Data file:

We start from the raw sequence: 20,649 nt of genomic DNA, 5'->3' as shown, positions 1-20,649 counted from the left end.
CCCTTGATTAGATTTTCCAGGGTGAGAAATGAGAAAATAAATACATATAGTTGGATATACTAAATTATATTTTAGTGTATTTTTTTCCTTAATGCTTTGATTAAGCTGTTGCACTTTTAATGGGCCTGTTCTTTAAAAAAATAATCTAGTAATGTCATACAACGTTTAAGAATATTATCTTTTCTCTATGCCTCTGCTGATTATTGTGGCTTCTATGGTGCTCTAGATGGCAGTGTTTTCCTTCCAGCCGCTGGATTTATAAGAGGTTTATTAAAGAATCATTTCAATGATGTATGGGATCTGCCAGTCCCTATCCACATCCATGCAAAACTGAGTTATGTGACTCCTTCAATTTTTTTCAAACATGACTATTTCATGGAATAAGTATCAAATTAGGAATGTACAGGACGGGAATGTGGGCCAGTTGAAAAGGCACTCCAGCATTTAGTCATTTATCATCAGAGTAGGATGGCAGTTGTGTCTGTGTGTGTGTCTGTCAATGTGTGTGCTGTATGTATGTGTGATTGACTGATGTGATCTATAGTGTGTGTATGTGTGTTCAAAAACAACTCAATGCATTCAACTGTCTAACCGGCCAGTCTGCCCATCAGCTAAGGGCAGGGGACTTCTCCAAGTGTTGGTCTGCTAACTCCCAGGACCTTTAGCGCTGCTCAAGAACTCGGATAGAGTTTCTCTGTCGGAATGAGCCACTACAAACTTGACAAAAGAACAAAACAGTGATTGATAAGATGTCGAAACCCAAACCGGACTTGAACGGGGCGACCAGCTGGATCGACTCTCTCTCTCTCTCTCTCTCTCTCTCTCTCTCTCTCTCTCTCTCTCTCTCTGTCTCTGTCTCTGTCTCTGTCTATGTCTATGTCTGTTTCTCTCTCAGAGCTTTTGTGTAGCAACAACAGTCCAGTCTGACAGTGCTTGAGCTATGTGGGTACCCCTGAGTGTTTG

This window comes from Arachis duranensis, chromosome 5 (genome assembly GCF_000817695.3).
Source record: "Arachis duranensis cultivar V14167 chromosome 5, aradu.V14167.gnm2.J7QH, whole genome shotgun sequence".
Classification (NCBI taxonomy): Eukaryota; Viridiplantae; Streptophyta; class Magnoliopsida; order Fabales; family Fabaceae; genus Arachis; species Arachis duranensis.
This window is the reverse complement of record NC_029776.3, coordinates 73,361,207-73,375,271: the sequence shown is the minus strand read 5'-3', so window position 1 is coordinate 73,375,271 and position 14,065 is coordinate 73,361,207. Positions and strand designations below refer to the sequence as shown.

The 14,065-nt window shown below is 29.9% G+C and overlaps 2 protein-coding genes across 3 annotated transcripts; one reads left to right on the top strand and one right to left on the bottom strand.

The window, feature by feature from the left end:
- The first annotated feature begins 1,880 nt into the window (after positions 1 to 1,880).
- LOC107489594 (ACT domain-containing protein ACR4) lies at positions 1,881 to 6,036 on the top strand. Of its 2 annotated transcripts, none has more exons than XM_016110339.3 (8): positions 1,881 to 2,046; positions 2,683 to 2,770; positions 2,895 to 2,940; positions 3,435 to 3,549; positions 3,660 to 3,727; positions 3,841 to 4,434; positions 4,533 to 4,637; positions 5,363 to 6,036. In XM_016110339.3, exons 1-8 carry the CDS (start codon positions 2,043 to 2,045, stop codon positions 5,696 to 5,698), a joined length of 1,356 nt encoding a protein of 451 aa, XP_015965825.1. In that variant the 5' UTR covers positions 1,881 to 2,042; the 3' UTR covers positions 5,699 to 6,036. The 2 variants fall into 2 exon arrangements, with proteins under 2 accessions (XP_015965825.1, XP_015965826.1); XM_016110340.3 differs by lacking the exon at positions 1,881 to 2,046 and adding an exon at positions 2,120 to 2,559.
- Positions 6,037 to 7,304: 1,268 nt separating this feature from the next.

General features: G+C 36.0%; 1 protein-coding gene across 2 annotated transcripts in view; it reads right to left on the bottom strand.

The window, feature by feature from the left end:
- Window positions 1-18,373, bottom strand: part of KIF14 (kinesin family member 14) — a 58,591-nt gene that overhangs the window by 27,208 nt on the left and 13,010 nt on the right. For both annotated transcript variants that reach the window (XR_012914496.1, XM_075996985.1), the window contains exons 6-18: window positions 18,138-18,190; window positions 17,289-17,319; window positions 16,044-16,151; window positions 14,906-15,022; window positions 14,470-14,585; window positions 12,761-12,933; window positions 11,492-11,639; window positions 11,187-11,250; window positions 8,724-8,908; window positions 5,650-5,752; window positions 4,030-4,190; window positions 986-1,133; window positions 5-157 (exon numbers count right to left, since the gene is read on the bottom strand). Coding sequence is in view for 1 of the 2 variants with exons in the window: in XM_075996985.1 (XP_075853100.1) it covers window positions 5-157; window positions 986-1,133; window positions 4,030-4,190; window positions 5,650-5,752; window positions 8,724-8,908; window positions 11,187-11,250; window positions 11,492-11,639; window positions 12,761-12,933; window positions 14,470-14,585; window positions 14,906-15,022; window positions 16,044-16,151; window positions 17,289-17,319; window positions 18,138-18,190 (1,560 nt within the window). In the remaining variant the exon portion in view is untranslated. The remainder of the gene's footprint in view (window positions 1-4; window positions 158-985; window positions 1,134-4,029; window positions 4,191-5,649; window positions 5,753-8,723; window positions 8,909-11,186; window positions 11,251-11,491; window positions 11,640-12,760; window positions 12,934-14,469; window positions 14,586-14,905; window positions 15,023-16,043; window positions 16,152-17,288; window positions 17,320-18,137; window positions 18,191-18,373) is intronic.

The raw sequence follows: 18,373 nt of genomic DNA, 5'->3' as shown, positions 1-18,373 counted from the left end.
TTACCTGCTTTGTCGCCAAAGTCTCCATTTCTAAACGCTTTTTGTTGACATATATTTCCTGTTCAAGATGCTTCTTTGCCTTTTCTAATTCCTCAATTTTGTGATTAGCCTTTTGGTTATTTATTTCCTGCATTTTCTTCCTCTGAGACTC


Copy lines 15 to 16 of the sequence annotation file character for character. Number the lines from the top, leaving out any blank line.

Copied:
The raw sequence follows: 18,373 nt of genomic DNA, 5'->3' as shown, positions 1-18,373 counted from the left end.
TTACCTGCTTTGTCGCCAAAGTCTCCATTTCTAAACGCTTTTTGTTGACATATATTTCCTGTTCAAGATGCTTCTTTGCCTTTTCTAATTCCTCAATTTTGTGATTAGCCTTTTGGTTATTTATTTCCTGCATTTTCTTCCTCTGAGACTC